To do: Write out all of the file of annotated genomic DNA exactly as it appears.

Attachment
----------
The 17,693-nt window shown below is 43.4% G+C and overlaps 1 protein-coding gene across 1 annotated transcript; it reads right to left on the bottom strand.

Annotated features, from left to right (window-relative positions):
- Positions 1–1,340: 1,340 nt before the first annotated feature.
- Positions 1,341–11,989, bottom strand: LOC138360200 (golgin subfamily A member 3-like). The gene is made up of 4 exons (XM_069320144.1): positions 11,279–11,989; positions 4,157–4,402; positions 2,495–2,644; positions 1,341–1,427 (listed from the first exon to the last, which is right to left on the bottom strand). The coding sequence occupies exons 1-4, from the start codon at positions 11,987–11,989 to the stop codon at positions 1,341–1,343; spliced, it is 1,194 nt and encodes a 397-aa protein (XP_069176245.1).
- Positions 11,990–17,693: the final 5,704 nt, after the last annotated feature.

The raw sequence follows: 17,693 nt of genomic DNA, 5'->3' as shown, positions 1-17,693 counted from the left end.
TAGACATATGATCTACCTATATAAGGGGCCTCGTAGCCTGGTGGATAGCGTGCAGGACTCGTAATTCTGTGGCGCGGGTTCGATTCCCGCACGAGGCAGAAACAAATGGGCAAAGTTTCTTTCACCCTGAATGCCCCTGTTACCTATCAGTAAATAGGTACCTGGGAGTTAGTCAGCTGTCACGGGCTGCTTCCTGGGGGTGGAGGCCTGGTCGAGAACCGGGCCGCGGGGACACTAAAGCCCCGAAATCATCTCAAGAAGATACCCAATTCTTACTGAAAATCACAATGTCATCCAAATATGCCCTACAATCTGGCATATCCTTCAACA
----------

The 17,693-nt window shown below is 43.4% G+C and overlaps 1 protein-coding gene across 1 annotated transcript; it reads right to left on the bottom strand.

Annotated features, from left to right (window-relative positions):
- Positions 1–1,340: 1,340 nt before the first annotated feature.
- Positions 1,341–11,989, bottom strand: LOC138360200 (golgin subfamily A member 3-like). The gene is made up of 4 exons (XM_069320144.1): positions 11,279–11,989; positions 4,157–4,402; positions 2,495–2,644; positions 1,341–1,427 (listed from the first exon to the last, which is right to left on the bottom strand). The coding sequence occupies exons 1-4, from the start codon at positions 11,987–11,989 to the stop codon at positions 1,341–1,343; spliced, it is 1,194 nt and encodes a 397-aa protein (XP_069176245.1).
- Positions 11,990–17,693: the final 5,704 nt, after the last annotated feature.

The raw sequence follows: 17,693 nt of genomic DNA, 5'->3' as shown, positions 1-17,693 counted from the left end.
TAGACATATGATCTACCTATATAAGGGGCCTCGTAGCCTGGTGGATAGCGTGCAGGACTCGTAATTCTGTGGCGCGGGTTCGATTCCCGCACGAGGCAGAAACAAATGGGCAAAGTTTCTTTCACCCTGAATGCCCCTGTTACCTATCAGTAAATAGGTACCTGGGAGTTAGTCAGCTGTCACGGGCTGCTTCCTGGGGGTGGAGGCCTGGTCGAGAACCGGGCCGCGGGGACACTAAAGCCCCGAAATCATCTCAAGAAGATACCCAATTCTTACTGAAAATCACAATGTCATCCAAATATGCCCTACAATCTGGCATATCCTTCAACA